• Entertainment, such as games and books. Favorite comfort dolls, stuffed animals for small children.
  • Always keep a shut-off valve wrench near the gas and water shut-off valves in your home.
  • Roll of duct tape and scissors.
  • Plastic sheeting pre-cut to fit shelter-in-place room openings.
    NOTE: In the unlikely event that a certain type of chemical hazard causes officials to advise people in a specific area to shelter-in-place in a sealed room, households should have in the room they have selected for this purpose:
    • Plastic sheeting pre-cut to fit room openings
    Duct tape and scissors.

Ten square feet of floor space per person will provide sufficient air to prevent carbon dioxide buildup for up to five hours. Local officials are unlikely to recommend the public shelter in a sealed room for more than 2-3 hours because the effectiveness of such sheltering diminishes with time as the contaminated outside air gradually seeps into the shelter.


Adapted from Talking About Disaster: Guide for Standard Messages. Washington, DC. 2006

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Why talk about a Disaster Supplies Kit?
After a disaster, local officials and relief workers will be on the scene, but they cannot reach everyone immediately. You could get help in hours, or it may take days. Basic services, such as electricity, gas, water, sewage treatment, and telephones, may be cut off for days or even weeks. You may have to evacuate at a moment's notice and take essentials with you. You probably will not have the opportunity to shop or search for the supplies you will need. A Disaster Supplies Kit can help your family stay safe and be more comfortable after a disaster.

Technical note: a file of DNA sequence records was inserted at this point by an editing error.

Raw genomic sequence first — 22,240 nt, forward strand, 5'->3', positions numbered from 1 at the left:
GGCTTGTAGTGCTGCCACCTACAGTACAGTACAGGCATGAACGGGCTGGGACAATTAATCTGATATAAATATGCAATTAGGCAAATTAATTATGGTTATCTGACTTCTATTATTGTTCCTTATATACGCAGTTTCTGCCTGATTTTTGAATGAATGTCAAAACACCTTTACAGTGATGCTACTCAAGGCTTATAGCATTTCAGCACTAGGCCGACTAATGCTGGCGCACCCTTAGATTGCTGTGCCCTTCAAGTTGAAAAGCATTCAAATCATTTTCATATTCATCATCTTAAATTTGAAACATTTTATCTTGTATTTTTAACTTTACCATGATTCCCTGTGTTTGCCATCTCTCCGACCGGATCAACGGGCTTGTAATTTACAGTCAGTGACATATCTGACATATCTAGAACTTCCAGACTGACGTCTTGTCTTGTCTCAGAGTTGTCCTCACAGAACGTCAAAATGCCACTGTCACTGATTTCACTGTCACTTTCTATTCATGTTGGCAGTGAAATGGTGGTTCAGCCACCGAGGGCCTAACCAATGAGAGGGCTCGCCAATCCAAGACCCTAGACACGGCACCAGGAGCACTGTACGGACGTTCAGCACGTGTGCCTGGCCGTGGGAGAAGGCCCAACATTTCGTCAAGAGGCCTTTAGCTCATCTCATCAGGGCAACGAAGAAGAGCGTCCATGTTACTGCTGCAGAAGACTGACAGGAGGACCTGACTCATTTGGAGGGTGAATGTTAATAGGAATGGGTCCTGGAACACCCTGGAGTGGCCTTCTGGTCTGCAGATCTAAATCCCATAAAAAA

What is a Disaster Supplies Kit?
A Disaster Supplies Kit is a collection of basic items that members of a household would probably need in the event of a disaster. The items are stored in a portable container(s) near, or as close as possible to, the exit door. Every household should assemble a Disaster Supplies Kit and keep it up to date. The number of people in a household and their ages and abilities will determine how many containers will be required to carry the kit items.

What to Tell Children

  • Involve children in disaster preparedness at home so they are aware of the need to prepare and know what is being done. As they are able, have children help plan and assemble kits and put them where they will be ready if needed. Involving children is the first step in helping them know what to do in an emergency.
  • Ask children to help the household remember to keep the kits updated by rotating the emergency food and water or replacing it every six months, and by replacing batteries as necessary. Children could make calendars and mark the dates for checking emergency supplies.
  • Ask children to think of items that they would like to include in a Disaster Supplies Kit, such as books or games or nonperishable food items.
  • Involve children in preparing plans and disaster kits for pets and other animals.

Adapted from Talking About Disaster: Guide for Standard Messages. Washington, DC. 2006